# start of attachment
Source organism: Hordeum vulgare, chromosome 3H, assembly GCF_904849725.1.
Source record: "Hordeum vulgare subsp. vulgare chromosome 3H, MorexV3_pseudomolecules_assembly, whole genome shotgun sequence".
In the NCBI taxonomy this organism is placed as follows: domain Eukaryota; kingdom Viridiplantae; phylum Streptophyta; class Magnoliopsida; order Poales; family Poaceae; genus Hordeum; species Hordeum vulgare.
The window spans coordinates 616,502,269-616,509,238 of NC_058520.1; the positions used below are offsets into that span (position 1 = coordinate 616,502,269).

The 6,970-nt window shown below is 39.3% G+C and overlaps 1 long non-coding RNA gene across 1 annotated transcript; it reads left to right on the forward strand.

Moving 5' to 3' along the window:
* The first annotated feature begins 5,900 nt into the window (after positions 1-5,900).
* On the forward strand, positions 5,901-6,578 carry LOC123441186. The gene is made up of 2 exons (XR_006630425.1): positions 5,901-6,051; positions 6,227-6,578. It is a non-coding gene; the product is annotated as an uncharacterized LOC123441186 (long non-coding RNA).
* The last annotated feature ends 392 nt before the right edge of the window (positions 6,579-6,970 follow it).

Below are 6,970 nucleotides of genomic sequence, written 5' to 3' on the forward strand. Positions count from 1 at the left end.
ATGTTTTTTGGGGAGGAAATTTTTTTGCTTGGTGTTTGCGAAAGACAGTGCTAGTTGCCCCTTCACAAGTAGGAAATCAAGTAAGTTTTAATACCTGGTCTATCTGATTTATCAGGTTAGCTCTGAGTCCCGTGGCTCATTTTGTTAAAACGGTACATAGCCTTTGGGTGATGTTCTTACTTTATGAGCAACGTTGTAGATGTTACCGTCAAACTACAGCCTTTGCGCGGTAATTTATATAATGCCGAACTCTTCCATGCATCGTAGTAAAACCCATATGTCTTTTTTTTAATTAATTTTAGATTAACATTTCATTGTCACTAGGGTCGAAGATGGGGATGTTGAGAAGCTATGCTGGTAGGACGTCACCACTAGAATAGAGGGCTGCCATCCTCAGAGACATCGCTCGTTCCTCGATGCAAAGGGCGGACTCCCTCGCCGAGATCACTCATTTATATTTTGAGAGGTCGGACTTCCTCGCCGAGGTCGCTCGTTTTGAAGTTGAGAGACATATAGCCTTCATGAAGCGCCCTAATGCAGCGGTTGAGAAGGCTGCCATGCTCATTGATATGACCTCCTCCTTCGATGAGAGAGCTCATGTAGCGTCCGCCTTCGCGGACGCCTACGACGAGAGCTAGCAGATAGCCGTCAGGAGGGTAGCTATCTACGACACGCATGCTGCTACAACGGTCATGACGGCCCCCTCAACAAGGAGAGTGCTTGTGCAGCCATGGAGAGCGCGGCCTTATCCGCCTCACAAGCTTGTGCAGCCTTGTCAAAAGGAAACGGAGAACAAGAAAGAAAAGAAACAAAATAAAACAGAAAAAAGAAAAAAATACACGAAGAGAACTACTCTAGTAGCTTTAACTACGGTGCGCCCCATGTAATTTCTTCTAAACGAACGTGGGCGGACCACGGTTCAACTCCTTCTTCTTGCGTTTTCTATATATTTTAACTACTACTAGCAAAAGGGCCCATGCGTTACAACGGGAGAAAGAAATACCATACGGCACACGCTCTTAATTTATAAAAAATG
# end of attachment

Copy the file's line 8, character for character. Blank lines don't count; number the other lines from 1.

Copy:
* On the forward strand, positions 5,901-6,578 carry LOC123441186. The gene is made up of 2 exons (XR_006630425.1): positions 5,901-6,051; positions 6,227-6,578. It is a non-coding gene; the product is annotated as an uncharacterized LOC123441186 (long non-coding RNA).